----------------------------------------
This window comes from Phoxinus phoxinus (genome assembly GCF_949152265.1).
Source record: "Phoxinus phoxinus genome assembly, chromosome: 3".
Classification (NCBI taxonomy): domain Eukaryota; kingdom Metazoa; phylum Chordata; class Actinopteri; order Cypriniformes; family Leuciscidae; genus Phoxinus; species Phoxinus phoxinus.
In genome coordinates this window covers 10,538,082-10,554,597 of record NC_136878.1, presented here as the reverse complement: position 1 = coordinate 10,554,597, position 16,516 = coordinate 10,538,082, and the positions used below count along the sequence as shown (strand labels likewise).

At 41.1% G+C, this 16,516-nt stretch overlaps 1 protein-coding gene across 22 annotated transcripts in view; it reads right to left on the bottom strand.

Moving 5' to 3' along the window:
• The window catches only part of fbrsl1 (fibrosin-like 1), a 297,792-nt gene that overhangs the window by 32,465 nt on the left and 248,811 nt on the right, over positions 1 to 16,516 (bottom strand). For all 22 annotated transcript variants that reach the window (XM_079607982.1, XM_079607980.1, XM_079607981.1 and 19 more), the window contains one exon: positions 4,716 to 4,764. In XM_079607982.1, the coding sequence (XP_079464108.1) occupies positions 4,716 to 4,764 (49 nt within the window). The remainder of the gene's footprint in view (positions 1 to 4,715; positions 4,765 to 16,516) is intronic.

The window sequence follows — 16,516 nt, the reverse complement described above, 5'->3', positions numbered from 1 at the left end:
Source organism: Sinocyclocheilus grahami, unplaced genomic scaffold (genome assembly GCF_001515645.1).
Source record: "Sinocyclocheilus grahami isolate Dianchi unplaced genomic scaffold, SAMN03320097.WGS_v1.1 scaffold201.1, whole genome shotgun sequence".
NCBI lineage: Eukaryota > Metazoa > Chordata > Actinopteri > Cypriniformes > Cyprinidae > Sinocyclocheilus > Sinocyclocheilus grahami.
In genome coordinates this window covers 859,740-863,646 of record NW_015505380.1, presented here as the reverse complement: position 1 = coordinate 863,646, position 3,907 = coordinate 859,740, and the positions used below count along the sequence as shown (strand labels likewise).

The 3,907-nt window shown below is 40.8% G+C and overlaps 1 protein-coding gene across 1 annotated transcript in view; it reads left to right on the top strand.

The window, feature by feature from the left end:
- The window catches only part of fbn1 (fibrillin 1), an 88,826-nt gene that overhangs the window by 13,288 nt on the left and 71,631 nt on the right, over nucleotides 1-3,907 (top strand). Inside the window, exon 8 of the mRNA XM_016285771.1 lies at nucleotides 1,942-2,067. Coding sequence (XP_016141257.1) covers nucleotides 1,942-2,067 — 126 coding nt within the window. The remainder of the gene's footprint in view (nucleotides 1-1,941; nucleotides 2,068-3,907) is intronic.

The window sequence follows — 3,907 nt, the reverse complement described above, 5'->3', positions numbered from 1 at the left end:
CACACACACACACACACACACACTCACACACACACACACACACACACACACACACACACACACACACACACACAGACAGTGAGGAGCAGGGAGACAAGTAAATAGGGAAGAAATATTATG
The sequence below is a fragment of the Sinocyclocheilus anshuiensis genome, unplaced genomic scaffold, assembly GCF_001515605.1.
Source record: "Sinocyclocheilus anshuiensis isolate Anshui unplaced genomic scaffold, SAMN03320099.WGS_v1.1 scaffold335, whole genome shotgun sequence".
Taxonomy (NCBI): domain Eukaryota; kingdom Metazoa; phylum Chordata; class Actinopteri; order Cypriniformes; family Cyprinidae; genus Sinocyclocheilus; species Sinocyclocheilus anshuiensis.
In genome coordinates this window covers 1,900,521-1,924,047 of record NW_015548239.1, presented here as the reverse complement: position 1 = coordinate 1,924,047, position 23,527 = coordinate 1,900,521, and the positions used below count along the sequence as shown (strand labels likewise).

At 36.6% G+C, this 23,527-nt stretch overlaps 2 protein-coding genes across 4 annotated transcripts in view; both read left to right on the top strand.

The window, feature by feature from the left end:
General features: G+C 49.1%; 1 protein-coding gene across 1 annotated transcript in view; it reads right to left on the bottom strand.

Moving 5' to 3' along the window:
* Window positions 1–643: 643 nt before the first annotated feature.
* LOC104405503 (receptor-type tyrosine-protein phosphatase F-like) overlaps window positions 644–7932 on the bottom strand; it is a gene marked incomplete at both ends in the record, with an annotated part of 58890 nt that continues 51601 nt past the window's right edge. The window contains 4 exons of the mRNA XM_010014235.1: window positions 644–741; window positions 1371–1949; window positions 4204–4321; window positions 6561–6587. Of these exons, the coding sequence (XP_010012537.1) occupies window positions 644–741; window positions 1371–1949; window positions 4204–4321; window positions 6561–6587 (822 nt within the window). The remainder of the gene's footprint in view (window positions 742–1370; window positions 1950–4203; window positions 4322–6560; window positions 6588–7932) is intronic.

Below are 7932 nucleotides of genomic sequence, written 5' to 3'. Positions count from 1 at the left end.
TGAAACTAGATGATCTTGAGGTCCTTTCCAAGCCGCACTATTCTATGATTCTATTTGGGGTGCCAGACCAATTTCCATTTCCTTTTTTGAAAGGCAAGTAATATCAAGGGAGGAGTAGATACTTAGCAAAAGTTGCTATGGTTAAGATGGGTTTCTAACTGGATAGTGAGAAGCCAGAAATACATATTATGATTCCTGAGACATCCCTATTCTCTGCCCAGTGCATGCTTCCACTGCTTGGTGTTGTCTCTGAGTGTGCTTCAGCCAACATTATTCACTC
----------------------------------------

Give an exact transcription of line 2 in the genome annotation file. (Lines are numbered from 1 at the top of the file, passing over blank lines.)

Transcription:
Source record: "Phoxinus phoxinus genome assembly, chromosome: 3".